The problem plaguing Tennessee

Published 9:25 am Monday, December 4, 2017

To the editor:
There is a problem that is plaguing the state of Tennessee; the problem is that of the foster care system. There are over 8,000 children in the Tennessee foster care system right now and currently there are no laws limiting the amount of time that the children are subjugated to the court system. This means that children are often caught in a limbo of court dates and mandated visits, even if parents do not show an active initiative to show up to said dates and visits.
A Child Welfare Information Gateway study states that the best thing for a child is to be with their biological parents. Activists for family reunification fear that by changing how long biological parents have to regain custody of their children, it violates their rights as a parent. Because of this it is common for judges to give parents many different tries, with extensive amounts of time, to complete goals that will make them a suitable parent again. Oppositions sight that by putting time caps on how long parents have it is giving a disadvantage to those parents who may need extensive rehab to become a suitable parent again.
Though family reunification is typically what is best for children, that is not what is always best for all children. The Tennessee Commission of Children and Youth state that the average time that a child is in the foster care system is 20 months, with half of them being in the system for 13.5 months or fewer. This means that half of the children in the foster care system will be in the system for almost two years before a decision is made about their permanent custody. The Tennessee Commission of Children and Youth also state that only 60 percent of those leaving care returned to their original home or the home of a relative, leaving 40 percent of children in the Tennessee foster care system in state custody or aging out. For many of those 40 percent of foster children, they watch judges give their parents detailed goals they must meet to attain their parental rights again, just to watch them fail or ask for an extension on time.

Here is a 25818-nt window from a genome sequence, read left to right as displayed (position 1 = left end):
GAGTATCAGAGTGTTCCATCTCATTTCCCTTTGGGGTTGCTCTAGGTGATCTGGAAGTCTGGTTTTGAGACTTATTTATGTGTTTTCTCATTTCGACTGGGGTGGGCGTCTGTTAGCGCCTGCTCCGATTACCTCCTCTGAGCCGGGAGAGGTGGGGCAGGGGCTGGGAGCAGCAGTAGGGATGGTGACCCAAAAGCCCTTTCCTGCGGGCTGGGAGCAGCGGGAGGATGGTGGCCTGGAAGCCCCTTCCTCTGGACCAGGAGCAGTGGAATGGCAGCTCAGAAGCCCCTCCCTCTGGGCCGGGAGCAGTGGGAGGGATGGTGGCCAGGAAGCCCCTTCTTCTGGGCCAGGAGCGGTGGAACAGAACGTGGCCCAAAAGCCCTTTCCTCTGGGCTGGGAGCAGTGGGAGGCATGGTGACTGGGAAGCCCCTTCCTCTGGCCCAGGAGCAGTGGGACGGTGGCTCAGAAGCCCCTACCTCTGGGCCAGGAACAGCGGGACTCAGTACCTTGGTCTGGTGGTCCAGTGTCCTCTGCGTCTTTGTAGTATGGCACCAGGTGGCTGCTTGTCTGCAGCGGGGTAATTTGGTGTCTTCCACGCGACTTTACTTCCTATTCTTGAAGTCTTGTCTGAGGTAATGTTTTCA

Although there are multiple reforms that the state of Tennessee needs to make to make to improve its foster care system, the first step needs to be placing a time limit on how long parents will be given to complete goals that a judge has set forth that will allow them to have their parental rights back. Placing an 18-month time cap gives parents plenty of time to complete goals such as drug rehab, anger management, relocation, career hunting, and much more. After those initial 18 months, if the parent has not completed said goals, then their rights will be terminated and the children will be moved toward adoption. If the state of Tennessee will not stand up for the children in the foster care system, no one will. It is time that Tennessee stops subjugating children to long and extensive court processes and gets them in stable environments where they can reach their full potential.

Tessa Stevenson
Milligan College

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